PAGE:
President Obama has set in motion long-standing plans to carry out a wide-ranging initiative to survey the American energy landscape and ensure that domestic energy-security objectives align with current energy policy.
The president signed a memorandum on Thursday formally launching the Quadrennial Energy Review, a survey of U.S. energy production, infrastructure, and transport set to be completed by an interagency task force. The task force will be led by high-ranking officials from the White House Domestic Policy Council and the Office of Science and Technology Policy. The Department of Energy will play a key role in supporting the task force’s work.
The president first outlined his plans to create a QER in a speech delivered at Georgetown University last June, when he unveiled his climate action plan, highlighting energy and environment policy priorities for his second-term agenda.
The first QER, to be completed in one year, will identify ways the administration can improve infrastructure and mitigate risks involved in energy transport and delivery, an issue that has taken on increasing significance in the wake of several recent accidents involving trains carrying crude oil. The report will also make recommendations for electric-grid modernization and improvements to the vast network of pipelines used to transport oil and natural gas across the country.
Executive-branch officials heralded the announcement as a first step towards creating a blueprint for strengthening domestic energy production.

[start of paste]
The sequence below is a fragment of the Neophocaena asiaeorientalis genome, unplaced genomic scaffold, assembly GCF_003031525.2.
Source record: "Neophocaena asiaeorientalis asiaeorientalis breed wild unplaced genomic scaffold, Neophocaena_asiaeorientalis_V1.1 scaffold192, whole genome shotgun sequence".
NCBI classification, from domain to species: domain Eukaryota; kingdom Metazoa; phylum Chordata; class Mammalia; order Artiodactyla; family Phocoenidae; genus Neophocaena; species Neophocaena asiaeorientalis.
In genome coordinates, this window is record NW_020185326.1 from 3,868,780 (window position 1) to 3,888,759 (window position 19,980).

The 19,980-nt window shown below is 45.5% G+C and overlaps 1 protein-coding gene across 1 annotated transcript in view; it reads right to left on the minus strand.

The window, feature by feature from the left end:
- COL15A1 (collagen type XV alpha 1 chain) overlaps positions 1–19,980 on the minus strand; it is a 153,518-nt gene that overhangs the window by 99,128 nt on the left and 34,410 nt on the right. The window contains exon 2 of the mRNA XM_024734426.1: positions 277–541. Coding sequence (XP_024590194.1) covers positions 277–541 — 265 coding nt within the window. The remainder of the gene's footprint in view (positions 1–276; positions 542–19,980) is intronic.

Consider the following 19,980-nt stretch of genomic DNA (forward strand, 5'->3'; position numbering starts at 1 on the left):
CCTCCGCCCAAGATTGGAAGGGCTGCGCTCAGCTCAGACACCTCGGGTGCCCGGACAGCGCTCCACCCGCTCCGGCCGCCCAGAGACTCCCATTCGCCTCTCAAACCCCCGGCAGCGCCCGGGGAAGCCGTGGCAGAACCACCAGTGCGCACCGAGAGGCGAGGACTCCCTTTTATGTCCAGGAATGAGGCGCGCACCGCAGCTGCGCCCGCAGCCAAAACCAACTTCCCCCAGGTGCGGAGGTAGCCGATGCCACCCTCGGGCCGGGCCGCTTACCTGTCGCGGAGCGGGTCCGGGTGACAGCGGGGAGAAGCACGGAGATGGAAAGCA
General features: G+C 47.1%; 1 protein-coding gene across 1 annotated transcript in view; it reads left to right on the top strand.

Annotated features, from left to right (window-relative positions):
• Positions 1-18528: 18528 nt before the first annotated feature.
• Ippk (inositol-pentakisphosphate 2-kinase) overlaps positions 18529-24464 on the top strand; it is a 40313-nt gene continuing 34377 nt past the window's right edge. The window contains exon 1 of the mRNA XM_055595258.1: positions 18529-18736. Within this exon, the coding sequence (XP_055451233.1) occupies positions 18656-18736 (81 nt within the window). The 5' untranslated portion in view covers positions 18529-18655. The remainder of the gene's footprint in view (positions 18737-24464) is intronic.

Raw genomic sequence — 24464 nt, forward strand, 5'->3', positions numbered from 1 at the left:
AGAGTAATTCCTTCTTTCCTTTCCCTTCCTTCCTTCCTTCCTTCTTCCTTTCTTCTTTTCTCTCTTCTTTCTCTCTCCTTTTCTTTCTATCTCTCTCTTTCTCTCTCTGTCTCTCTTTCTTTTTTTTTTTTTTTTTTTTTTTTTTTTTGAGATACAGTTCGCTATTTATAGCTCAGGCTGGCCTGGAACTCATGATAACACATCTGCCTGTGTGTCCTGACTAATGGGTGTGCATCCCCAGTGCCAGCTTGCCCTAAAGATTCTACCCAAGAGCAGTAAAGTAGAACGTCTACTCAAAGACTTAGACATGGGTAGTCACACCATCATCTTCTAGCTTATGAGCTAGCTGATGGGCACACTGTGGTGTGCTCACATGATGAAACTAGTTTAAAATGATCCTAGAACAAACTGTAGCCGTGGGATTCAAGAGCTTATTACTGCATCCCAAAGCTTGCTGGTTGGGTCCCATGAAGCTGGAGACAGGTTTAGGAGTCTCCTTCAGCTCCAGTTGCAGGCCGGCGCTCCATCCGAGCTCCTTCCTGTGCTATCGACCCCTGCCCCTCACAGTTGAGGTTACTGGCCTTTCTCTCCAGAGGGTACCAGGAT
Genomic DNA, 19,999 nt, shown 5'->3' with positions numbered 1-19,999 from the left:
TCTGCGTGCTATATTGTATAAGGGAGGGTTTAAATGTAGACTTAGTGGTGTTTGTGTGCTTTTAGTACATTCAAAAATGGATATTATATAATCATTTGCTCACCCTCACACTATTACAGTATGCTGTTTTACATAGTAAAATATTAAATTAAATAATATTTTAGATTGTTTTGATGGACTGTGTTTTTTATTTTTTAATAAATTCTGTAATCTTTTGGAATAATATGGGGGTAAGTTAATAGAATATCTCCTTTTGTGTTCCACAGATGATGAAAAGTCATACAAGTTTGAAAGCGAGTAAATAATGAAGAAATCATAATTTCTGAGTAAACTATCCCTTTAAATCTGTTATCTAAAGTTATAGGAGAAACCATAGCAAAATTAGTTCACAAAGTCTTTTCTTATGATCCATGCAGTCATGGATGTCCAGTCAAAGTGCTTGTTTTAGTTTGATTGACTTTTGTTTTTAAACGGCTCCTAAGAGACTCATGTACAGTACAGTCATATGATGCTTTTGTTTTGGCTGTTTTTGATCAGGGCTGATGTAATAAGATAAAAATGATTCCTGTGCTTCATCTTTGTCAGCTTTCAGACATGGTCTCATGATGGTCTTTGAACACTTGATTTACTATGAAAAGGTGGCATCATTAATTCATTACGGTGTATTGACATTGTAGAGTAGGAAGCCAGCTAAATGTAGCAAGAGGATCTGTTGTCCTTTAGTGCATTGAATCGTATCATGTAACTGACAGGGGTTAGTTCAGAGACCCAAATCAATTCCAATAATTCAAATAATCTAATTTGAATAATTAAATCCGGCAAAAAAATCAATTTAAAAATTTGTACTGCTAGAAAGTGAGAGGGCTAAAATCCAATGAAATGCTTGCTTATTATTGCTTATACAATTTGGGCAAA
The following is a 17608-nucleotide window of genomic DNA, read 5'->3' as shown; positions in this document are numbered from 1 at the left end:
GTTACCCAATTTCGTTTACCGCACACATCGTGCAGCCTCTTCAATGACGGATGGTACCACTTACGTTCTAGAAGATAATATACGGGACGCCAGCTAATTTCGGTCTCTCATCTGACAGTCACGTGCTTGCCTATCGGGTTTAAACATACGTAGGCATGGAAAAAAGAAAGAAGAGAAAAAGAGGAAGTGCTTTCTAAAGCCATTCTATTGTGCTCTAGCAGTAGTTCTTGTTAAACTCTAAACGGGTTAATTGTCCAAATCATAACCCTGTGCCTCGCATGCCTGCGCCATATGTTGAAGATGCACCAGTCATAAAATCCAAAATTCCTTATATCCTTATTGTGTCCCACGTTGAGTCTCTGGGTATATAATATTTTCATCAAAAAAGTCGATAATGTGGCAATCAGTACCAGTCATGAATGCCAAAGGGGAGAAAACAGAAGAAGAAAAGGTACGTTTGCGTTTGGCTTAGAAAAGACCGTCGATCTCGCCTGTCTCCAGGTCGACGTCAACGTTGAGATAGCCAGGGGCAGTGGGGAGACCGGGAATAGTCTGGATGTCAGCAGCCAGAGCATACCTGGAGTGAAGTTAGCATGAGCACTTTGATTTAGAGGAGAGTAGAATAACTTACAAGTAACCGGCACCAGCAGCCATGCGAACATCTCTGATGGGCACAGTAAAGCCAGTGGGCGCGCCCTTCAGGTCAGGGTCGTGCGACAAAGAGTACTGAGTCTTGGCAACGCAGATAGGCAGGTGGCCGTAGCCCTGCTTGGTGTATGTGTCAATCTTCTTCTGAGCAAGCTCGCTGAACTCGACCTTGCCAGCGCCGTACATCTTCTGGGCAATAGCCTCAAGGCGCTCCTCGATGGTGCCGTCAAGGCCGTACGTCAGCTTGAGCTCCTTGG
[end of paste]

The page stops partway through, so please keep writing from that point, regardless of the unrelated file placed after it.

According to a White House blog post authored by John Holdren, director of the White House Office of Science and Technology Policy; Cecilia Munoz, director of the White House Domestic Policy Council; and Energy Secretary Ernest Moniz: “Over four years, successive installments of the QER will provide a comprehensive set of recommendations on how best to transform America’s energy production, delivery, and consumption systems to meet the challenges of the 21st century. The QER will identify important opportunities to modernize, expand, replace, or transform our energy infrastructure system so that it better accommodates changes in energy supply, integrates cutting-edge information and security technologies, and meets increasing demand for new consumer services.”
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Today in bad news for Donald Trump:
- Newsweek found that a company he controlled did business with Cuba under Fidel Castro "despite strict American trade bans that made such undertakings illegal, according to interviews with former Trump executives, internal company records and court filings." In 1998, he spent at least $68,000 there, which was funneled through a consluting company "to make it appear legal."
- The Los Angeles Times reports that at a golf club he owns in California, Trump ordered that unattractive female staff be fired and replaced with prettier women.
In some of the first state-by-state surveys since Monday night's debate, Hillary Clinton has the edge in five battlegrounds, according to polls by Public Policy Polling. In four-way matchups, Clinton leads Donald Trump 46%-40% in Colorado, 45%-43% in Florida, 44%-42% in North Carolina, 45%-39% in Pennsylvania, and 46%-40% in Virginia. Gary Johnson doesn't top 7% in any state. Voters in all five states thought that Clinton decisively won the debate.